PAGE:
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July 1961


Arch Dermatol. 1961;84(1):146-150. doi:10.1001/archderm.1961.01580130152030

Scleroderma; Lichen Sclerosis et Atrophicus? Presented by George M. Lewis, M.D. 

History.—  A white man, aged 30, first noticed difficulty in closing his hands 4 years ago. Gradually, areas of hardness were noticed, affecting the extremities and the trunk in increasing numbers. The process has continued to date. He has never had white fingers, but cold weather causes pain in his fingers and toes. He has had a number of spontaneous ulcerations of the back.Previous treatment has included steroids, Camoquin, chloroquine, antihistamines, and chelating agents. After the use of a chelating agent there was marked hyperpigmentation.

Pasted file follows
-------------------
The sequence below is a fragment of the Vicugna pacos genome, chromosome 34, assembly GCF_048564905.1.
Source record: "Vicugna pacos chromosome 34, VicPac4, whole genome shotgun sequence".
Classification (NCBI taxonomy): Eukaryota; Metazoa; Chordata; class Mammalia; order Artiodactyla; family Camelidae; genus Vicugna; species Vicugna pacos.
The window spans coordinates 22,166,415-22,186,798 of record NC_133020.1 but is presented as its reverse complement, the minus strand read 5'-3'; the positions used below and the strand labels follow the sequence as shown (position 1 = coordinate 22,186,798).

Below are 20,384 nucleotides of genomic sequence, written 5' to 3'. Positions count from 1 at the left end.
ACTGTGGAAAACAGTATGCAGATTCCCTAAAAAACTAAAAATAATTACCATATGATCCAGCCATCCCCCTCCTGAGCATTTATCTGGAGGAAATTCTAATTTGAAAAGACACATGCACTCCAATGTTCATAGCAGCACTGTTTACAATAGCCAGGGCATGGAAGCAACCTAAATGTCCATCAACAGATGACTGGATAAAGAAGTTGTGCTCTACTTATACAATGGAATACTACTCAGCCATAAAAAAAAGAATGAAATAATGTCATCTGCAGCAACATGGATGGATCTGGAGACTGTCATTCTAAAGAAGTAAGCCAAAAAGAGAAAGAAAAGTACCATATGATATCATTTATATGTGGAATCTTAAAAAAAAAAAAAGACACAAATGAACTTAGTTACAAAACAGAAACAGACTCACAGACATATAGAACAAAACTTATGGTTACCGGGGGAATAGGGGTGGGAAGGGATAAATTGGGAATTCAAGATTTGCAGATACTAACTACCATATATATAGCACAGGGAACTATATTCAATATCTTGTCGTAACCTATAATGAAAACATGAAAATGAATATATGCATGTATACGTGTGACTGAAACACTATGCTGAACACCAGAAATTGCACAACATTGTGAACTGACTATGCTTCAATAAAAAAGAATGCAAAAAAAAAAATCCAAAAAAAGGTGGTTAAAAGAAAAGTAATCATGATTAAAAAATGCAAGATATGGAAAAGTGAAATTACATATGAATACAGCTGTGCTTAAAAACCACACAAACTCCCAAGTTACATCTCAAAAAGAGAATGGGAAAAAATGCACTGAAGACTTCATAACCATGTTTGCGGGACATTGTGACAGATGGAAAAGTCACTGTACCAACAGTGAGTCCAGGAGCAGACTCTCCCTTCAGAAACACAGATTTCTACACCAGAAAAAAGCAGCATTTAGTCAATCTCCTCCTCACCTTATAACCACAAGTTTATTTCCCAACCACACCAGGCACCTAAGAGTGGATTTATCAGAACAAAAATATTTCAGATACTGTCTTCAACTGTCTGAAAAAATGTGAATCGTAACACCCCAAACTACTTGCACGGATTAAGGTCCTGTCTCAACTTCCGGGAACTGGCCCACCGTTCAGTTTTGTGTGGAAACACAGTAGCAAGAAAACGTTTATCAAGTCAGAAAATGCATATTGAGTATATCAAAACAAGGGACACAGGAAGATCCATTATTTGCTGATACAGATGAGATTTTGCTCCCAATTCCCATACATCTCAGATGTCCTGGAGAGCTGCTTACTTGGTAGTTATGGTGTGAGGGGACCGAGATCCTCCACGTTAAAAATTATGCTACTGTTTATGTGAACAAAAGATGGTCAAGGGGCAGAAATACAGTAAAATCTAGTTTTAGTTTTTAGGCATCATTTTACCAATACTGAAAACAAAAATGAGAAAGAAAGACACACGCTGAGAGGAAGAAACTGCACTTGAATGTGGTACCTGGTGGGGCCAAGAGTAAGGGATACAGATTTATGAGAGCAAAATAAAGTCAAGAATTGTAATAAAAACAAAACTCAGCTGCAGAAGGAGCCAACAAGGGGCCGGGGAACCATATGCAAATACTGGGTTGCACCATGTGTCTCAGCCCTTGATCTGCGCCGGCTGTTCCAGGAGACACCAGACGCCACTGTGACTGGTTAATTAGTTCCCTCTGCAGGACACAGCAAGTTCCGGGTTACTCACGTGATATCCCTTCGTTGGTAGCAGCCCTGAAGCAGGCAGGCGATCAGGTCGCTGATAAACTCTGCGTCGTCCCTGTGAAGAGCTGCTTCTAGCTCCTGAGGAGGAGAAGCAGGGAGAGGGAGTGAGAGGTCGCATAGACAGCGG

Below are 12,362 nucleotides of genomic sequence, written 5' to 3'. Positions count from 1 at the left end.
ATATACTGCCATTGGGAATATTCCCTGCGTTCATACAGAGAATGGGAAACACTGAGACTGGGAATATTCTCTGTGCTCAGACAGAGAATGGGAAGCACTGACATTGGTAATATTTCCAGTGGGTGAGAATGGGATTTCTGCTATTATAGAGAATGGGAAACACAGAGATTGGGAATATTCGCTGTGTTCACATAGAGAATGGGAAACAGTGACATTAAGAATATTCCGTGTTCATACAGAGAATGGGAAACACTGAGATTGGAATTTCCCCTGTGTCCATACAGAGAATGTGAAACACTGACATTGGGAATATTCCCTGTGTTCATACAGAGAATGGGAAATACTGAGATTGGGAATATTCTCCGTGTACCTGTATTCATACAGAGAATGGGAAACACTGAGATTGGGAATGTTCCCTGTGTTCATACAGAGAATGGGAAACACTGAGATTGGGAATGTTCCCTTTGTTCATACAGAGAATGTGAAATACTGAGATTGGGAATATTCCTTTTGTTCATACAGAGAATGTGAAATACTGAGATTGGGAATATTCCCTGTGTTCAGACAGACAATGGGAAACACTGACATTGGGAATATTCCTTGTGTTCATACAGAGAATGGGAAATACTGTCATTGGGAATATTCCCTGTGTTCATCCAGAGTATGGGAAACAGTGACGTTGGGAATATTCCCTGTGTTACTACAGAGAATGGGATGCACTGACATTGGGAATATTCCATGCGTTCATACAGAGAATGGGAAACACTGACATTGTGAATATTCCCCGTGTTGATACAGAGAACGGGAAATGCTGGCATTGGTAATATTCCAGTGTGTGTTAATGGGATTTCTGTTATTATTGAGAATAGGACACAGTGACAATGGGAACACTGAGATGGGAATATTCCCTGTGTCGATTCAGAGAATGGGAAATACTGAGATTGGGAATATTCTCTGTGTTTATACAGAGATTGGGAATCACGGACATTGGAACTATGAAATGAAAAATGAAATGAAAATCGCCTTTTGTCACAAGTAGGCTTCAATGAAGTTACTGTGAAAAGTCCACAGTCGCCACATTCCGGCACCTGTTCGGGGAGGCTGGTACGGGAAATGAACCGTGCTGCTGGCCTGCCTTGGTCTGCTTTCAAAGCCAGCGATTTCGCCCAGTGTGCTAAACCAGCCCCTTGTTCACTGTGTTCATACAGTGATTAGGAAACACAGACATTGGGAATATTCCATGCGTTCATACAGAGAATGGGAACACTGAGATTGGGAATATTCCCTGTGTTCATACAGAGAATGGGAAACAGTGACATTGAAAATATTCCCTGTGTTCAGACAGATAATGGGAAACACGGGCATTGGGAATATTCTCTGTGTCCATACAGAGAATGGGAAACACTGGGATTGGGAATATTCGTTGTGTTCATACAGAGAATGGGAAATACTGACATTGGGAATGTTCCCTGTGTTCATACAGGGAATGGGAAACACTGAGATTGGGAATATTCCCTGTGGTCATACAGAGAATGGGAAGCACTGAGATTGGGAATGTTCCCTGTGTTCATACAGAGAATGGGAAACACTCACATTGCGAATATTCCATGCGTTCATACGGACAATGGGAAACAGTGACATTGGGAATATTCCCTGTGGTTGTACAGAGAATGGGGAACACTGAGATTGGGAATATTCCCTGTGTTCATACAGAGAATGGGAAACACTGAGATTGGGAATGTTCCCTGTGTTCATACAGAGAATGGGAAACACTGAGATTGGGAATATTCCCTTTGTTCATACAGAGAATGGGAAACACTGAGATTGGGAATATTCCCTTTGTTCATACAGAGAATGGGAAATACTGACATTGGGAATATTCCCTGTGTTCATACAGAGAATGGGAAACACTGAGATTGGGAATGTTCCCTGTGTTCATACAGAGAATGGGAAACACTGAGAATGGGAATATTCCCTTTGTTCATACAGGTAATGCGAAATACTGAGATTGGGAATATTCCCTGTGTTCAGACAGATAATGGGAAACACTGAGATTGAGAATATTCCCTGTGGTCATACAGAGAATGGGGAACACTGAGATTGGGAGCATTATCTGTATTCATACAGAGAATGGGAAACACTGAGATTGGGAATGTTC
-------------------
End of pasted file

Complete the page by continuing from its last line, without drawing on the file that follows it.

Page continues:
Examination.—  A more or less generalized eruption consisted of various-sized areas of sclerosis. There were a number of hypertrophic scars on the back. The skin generally showed marked hyperpigmentation.There were also areas of atropic skin suggesting lichen atrophicus. The patient also had alopecia areata.

Discussion  Dr. Orlando Canzares: I think the patient

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